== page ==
So, when people say, ‘I have a lot of mum-guilt about the fact that I have to put my kids in after school club every day’, what they’re really talking about is ‘mum shame’. And here’s the good news - yes, those feelings of shame come from a construct, a social narrative that we are not responsible for and it is not our fault that we have been made to feel that way but, we are responsible, once we’ve recognised it, for whether we allow it to have any credence in our own internal narrative.
Learn more about Brené Brown, the five-time #1 New York Times bestseller, with her latest book. It's truly un-put-downable.
I’m not saying it’s easy, but I am saying that once you can see the difference between feeling guilty about the times you f****d up (and they are very real and happen regularly, in my experience) and feeling shame because we’re responding to a sh**ty narrative then it becomes much easier to rightsize the shame and eventually discard it altogether.
I’ve come to see mum guilt, therefore, as a useful tool. If I’m feeling a certain way about something, I’ll take a minute to really figure out whether I’m feeling shame or guilt. If it’s shame, then f**k it. Not my problem. If it’s guilt then, yeah, I need to do something about it.
Guilt is the little voice, our conscience, that says, ‘Uh oh, you f****d up there. You need to make amends,’ and the great thing about making that amends is that once it’s done, once you’ve owned your s**t and apologised for it, you can let the guilt go too.
So, next time, when there’s that knot in your stomach because you can’t get home in time, or you missed a recital because you couldn’t leave work, take a minute to really be clear about whether you have done anything wrong. You haven’t - life is life and s**t happens. But, if you lost it and screamed at your kids because they wanted to dance naked rather than go to sleep, then that there feeling is guilt. It doesn’t mean you’re a bad mum but it does mean you messed up and you know you messed up because, actually, you’re a great mum and you know that there were better ways to handle that. Again, not necessarily your fault - lots of factors could have been at play to get you to that point of rage, but that doesn’t mean you can’t take responsibility. Which requires a repair; an “I’m sorry for screaming. I could have handled that better. You don't deserve to be spoken to like that".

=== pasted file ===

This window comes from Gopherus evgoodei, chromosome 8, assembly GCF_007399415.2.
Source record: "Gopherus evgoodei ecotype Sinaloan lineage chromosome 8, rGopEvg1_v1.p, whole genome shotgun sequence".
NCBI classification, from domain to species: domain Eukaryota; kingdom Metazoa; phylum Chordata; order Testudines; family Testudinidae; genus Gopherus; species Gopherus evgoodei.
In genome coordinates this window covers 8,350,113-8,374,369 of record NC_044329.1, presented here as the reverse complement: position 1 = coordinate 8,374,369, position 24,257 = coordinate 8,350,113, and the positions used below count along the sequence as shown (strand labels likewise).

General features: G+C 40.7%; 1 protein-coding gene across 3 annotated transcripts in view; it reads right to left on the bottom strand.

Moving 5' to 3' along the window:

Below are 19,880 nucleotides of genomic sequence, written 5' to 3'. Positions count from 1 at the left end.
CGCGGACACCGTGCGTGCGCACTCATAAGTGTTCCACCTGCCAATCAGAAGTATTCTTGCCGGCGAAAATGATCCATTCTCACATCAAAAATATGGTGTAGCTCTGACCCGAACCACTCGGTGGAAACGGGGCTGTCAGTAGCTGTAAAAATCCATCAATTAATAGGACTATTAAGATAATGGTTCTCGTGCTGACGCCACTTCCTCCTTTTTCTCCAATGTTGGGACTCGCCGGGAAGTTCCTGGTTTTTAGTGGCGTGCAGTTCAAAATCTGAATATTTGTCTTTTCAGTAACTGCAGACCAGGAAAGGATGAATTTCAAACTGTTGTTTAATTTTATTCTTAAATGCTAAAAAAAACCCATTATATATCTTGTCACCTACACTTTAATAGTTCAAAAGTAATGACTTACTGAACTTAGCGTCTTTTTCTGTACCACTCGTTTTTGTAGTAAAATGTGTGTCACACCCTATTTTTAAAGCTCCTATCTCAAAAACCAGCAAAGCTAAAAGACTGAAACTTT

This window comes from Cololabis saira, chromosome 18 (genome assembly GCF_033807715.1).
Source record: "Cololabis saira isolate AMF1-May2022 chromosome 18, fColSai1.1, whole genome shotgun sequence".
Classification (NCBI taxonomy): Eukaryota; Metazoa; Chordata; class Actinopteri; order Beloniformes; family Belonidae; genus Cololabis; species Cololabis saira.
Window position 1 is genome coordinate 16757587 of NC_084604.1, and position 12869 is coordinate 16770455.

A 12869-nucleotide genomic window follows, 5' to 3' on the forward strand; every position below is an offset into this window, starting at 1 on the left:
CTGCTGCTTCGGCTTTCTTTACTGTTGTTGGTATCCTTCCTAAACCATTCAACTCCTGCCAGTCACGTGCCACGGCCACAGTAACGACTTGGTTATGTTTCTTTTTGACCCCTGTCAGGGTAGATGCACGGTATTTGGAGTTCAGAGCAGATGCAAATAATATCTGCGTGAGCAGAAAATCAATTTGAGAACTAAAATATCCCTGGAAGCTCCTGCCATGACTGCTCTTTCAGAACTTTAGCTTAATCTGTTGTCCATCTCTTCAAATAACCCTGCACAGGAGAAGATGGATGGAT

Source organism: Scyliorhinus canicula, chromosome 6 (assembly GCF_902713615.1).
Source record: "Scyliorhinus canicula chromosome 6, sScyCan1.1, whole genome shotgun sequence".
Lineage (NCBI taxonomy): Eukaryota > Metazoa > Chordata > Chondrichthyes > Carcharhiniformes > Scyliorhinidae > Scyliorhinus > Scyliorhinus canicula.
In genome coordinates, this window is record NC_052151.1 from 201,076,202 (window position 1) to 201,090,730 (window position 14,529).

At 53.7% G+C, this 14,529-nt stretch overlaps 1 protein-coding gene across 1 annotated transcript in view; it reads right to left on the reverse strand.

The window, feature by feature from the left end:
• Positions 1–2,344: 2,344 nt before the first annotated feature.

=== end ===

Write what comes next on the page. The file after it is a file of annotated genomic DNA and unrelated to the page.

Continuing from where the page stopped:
So, let’s start using ‘mum guilt’ and ‘mum shame’ properly because, actually, when you get down to it, most of the s**t we carry is shame and when you realise you can place that load down, it really is life-changing.
Like what Cat has to say? Check out her other Goodto.com columns, she talks candidly about being the Sandwich Generation, how mothers need to own Mother's Day and forget everyone else, and the women who regret their divorces not to mention her thoughts on Kinkeeping and how dangerous this term really is.
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Cat Sims is a writer, content creator, podcaster (You're never the only one) and author of 'The First Time You Smiled' who is still trying to figure out the whole 'adulting' thing. She's made a living out of documenting her failures and successes as a 40-year-old woman, mother, and wife across various social media platforms.